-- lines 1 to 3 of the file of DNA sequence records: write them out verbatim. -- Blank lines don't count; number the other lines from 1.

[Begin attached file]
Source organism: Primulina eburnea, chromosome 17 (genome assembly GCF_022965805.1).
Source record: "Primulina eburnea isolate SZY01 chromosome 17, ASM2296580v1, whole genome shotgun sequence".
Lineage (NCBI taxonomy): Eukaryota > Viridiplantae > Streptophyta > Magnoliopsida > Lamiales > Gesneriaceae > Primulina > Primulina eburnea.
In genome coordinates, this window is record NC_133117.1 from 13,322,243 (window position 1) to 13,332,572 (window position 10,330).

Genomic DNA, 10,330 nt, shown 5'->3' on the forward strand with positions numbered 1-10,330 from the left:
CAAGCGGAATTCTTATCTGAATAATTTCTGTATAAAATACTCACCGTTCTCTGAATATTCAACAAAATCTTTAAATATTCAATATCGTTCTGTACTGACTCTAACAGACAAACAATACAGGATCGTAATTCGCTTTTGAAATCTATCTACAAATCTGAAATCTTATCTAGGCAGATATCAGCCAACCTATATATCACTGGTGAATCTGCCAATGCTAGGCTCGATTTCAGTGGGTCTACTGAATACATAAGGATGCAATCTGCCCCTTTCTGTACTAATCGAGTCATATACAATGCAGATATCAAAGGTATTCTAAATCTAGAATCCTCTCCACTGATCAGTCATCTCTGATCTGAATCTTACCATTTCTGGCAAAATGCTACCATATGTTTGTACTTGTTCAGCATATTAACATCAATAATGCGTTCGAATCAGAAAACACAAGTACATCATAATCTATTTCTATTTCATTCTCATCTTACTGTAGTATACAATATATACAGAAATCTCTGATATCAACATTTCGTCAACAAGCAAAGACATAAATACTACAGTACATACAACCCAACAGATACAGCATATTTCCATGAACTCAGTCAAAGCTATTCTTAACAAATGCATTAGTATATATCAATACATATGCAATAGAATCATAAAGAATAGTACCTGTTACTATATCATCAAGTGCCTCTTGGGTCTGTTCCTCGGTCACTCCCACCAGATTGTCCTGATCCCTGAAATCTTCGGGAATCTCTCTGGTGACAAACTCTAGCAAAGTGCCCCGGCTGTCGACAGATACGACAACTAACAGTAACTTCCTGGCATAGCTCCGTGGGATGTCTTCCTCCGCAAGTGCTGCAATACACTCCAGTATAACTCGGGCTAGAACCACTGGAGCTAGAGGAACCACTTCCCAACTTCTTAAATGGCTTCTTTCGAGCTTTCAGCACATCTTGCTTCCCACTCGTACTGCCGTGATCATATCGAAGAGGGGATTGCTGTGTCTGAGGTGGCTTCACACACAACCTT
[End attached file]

Source organism: Primulina eburnea, chromosome 17 (genome assembly GCF_022965805.1).
Source record: "Primulina eburnea isolate SZY01 chromosome 17, ASM2296580v1, whole genome shotgun sequence".
Lineage (NCBI taxonomy): Eukaryota > Viridiplantae > Streptophyta > Magnoliopsida > Lamiales > Gesneriaceae > Primulina > Primulina eburnea.